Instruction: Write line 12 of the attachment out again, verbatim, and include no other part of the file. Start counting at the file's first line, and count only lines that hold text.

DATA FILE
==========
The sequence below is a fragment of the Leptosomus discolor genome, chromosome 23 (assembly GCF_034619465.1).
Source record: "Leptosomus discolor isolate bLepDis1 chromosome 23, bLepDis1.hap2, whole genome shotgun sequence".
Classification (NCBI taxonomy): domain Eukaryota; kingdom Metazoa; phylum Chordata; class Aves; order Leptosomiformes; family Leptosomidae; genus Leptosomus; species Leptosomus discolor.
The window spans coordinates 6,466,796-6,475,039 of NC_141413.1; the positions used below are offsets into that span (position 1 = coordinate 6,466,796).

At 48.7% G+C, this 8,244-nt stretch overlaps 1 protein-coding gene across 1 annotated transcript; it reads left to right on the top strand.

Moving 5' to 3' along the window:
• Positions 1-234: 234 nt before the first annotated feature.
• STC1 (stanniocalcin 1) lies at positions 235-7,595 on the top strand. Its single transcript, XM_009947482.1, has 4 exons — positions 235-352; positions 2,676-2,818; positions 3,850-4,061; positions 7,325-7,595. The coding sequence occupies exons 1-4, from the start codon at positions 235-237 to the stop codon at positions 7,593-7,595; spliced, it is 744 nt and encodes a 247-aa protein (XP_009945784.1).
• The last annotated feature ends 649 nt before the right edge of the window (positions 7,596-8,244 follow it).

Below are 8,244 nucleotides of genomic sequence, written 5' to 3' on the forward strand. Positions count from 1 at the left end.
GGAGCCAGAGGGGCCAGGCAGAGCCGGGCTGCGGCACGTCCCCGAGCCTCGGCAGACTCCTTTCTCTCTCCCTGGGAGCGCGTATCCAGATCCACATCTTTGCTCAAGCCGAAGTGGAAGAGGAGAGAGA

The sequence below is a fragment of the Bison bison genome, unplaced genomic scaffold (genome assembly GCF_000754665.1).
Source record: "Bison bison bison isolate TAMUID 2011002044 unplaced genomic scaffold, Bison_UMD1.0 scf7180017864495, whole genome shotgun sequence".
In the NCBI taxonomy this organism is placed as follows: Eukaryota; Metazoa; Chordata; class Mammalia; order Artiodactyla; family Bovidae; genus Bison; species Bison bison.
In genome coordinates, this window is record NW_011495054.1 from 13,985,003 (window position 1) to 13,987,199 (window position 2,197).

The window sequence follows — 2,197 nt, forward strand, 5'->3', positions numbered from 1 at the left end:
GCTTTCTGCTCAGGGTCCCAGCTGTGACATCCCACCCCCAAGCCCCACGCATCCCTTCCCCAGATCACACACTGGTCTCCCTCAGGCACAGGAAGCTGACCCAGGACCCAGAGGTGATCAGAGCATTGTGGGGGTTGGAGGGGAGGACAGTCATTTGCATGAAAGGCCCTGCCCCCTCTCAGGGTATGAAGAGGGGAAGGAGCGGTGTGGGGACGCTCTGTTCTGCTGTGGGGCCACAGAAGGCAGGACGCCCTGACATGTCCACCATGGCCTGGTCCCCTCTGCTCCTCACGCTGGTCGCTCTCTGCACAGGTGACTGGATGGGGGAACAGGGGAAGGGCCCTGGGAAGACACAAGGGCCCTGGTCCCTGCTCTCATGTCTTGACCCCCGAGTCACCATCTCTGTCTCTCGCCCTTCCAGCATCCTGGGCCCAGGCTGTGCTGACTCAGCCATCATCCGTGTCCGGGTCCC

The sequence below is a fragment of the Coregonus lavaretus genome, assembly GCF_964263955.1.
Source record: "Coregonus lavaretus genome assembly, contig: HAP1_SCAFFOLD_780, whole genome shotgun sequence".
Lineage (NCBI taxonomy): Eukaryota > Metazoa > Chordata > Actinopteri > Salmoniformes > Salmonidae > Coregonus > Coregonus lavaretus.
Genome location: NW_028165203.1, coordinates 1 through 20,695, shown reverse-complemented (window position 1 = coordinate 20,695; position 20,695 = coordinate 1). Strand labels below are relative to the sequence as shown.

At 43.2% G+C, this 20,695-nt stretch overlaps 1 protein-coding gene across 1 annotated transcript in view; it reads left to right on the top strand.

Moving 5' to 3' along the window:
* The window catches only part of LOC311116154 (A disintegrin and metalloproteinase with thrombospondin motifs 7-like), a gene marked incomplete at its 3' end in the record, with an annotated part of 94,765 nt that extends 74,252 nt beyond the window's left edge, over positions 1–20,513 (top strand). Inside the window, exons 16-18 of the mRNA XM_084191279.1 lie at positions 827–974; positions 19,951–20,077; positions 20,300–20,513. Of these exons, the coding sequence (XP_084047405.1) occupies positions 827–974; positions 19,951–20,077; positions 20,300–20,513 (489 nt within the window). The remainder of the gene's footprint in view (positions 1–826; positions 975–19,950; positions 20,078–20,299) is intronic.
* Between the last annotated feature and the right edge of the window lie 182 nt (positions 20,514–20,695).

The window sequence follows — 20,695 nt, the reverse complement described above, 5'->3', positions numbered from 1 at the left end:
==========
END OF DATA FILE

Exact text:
The sequence below is a fragment of the Bison bison genome, unplaced genomic scaffold (genome assembly GCF_000754665.1).